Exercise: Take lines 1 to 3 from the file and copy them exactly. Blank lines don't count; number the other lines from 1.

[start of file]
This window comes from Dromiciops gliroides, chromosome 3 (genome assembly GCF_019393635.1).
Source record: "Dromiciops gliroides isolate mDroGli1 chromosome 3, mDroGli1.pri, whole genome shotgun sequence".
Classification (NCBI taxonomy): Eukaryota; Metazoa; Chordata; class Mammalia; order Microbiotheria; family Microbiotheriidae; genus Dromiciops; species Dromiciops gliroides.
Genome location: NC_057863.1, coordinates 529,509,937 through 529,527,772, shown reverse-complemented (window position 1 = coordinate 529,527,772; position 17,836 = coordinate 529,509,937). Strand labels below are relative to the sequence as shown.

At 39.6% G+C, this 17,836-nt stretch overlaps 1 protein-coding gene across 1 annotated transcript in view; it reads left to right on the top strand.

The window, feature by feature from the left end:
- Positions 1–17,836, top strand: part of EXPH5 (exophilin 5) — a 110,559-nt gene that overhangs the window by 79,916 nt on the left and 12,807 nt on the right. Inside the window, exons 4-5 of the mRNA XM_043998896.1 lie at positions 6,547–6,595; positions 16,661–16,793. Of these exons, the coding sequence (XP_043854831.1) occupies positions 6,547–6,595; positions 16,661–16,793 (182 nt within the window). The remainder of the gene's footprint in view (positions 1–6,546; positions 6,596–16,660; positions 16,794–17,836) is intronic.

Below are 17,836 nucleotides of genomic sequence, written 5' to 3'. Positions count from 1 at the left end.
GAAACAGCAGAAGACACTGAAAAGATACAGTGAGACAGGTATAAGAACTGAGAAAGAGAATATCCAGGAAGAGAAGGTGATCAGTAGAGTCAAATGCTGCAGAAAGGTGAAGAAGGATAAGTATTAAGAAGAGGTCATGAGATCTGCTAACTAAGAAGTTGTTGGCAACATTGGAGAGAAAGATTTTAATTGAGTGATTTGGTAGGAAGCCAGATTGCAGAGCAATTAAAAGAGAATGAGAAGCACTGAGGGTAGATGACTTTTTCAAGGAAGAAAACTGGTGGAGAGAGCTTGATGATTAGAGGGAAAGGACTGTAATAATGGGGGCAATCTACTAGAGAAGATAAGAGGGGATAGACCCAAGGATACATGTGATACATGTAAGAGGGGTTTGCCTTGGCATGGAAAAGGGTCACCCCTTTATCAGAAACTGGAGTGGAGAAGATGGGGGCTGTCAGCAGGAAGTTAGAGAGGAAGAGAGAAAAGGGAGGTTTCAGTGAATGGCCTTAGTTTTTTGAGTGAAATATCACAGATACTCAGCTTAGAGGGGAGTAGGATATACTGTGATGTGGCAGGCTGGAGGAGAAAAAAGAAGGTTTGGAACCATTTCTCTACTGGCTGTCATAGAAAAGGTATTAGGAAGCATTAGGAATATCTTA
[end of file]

This window comes from Dromiciops gliroides, chromosome 3 (genome assembly GCF_019393635.1).
Source record: "Dromiciops gliroides isolate mDroGli1 chromosome 3, mDroGli1.pri, whole genome shotgun sequence".
Classification (NCBI taxonomy): Eukaryota; Metazoa; Chordata; class Mammalia; order Microbiotheria; family Microbiotheriidae; genus Dromiciops; species Dromiciops gliroides.